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South African Family Practice

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Characteristics of pulmonary tuberculosis patients in Moses Kotane region North West Province, South Africa

J.L.M. Yoko, J.M. Tumbo, A.B. Mills, C.D. Kabongo

Abstract


Aim: To determine the characteristics of patients with pulmonary tuberculosis  registered in primary health care facilities in Moses Kotane region North West Province.
Method: A retrospective record review of pulmonary TB patients registered in five community health centres (CHCs) in 2010 was conducted.
Results: Of the 229 new patients diagnosed using sputum microscopy or culture,  176 were cured and 53 were not cured. The mean age for cured patients was 36.4 years and 34.0 years for not cured patients with standard deviations of 13.5 and 11.4 respectively (p-value 0.195). In total, 97 (55.1%) female patients and 79 (44.9%) male patients were cured while 24 (45.3%) female patients and 29  (54.7%) male patients were not cured (p-value 0.214). Among the 169 unemployed patients, 120 (68.2%) were cured and 40 (75.5%) were not cured. Of the 69  patients with employment, 56 (31.8%) were cured and 13 (24.5%) failed to cure (p-value 0.394). Of 176 cured patients, 130 had directly observed treatment (DOT) support while 31 of 53 not cured patients did not have DOT support (p-value  0.00002). Some 154 (67.2%) patients were HIV positive and among them 119 (67.6%) were cured and 35 (66.0%) were not cured while of the 75 who were HIV negative 57 (32.4%) were cured and 18 (33.9%) were not cured (p-value 0.8680).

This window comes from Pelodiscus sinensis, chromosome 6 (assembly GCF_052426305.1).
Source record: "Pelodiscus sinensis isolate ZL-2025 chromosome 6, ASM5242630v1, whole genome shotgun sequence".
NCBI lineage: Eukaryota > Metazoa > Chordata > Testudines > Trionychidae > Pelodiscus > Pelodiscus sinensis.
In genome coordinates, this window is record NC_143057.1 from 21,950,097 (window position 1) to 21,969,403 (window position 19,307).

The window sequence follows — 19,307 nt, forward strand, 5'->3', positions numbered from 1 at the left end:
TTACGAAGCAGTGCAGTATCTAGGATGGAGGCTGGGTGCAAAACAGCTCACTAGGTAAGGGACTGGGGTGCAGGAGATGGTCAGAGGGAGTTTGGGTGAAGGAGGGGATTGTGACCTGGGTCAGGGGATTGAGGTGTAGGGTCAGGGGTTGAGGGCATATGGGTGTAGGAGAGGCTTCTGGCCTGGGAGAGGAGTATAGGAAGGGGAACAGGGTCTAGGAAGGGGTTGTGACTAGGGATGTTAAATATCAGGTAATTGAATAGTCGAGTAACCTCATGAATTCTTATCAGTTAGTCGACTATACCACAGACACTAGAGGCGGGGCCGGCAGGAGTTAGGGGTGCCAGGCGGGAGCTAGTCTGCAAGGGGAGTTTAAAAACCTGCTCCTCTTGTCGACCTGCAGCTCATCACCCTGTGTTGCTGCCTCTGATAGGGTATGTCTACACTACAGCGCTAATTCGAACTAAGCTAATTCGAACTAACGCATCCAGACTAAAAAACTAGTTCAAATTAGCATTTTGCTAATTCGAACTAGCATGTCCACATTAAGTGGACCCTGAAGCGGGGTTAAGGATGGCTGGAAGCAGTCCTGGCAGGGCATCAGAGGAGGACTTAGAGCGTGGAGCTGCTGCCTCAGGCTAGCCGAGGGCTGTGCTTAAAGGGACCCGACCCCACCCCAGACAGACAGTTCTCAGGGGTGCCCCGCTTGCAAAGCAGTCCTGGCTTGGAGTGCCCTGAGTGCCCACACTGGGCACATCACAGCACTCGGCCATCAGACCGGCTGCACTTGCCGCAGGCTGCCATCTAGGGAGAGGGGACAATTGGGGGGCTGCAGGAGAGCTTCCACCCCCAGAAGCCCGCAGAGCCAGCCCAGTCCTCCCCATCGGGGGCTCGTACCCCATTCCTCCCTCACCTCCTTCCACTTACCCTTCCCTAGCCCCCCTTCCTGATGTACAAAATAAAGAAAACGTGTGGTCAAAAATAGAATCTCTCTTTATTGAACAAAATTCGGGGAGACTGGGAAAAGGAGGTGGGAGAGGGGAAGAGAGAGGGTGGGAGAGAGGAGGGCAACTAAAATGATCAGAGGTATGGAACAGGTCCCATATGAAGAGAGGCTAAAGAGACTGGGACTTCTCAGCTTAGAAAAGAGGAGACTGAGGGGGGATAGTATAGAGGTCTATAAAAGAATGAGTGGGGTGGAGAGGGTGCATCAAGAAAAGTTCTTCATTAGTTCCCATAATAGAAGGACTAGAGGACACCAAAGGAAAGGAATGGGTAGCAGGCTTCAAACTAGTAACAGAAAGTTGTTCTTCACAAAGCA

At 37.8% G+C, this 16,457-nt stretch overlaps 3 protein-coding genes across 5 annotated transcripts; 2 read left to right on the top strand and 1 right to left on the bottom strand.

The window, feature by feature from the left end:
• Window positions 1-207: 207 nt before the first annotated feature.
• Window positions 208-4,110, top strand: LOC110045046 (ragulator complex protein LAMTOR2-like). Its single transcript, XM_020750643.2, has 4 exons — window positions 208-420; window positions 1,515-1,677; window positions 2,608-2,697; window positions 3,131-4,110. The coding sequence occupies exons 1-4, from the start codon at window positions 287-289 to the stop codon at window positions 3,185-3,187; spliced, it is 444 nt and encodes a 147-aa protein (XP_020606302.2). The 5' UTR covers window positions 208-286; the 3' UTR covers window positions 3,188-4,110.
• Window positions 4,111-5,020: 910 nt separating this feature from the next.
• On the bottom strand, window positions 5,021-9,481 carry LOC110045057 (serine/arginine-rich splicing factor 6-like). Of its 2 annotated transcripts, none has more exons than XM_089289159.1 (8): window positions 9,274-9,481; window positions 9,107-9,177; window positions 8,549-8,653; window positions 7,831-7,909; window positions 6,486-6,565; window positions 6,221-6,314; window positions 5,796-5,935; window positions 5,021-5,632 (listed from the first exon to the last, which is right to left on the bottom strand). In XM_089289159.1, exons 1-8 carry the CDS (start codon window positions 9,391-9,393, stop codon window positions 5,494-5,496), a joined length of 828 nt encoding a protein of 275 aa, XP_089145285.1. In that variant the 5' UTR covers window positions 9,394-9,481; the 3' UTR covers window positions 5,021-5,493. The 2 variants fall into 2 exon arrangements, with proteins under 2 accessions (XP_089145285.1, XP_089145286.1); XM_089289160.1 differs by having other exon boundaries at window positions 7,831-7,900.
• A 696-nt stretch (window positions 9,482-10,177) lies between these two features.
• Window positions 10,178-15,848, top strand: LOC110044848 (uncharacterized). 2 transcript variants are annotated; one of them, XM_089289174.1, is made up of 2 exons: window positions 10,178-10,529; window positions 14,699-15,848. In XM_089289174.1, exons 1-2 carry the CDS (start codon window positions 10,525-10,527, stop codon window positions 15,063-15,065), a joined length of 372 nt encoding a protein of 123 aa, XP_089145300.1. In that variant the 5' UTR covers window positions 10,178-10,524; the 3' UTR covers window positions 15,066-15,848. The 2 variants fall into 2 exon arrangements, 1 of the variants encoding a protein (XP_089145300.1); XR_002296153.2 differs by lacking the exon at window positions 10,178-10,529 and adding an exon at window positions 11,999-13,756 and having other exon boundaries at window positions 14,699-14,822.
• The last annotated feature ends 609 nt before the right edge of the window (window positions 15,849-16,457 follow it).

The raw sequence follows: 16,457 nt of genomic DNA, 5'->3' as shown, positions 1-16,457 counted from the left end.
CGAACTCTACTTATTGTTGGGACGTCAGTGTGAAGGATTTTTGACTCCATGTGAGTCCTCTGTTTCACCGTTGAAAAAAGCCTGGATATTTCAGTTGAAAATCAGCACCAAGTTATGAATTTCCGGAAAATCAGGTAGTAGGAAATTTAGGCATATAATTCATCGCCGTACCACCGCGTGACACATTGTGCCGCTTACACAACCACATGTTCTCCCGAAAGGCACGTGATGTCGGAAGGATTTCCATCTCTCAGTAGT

Conclusion: DOT support was a strong predictive characteristic for the outcomes of these TB patients during their treatment with a statistically significant difference  between cured and not cured patients; the majority of not cured patients did not  have DOT support. Other characteristics like gender, age, HIV status, employment or other medical conditions did not show any statistically significant difference between cured and not cured patients.


Keywords: cure, sputum positive tuberculosis, treatment failure




http://dx.doi.org/10.1080/20786190.2016.1272249
AJOL African Journals Online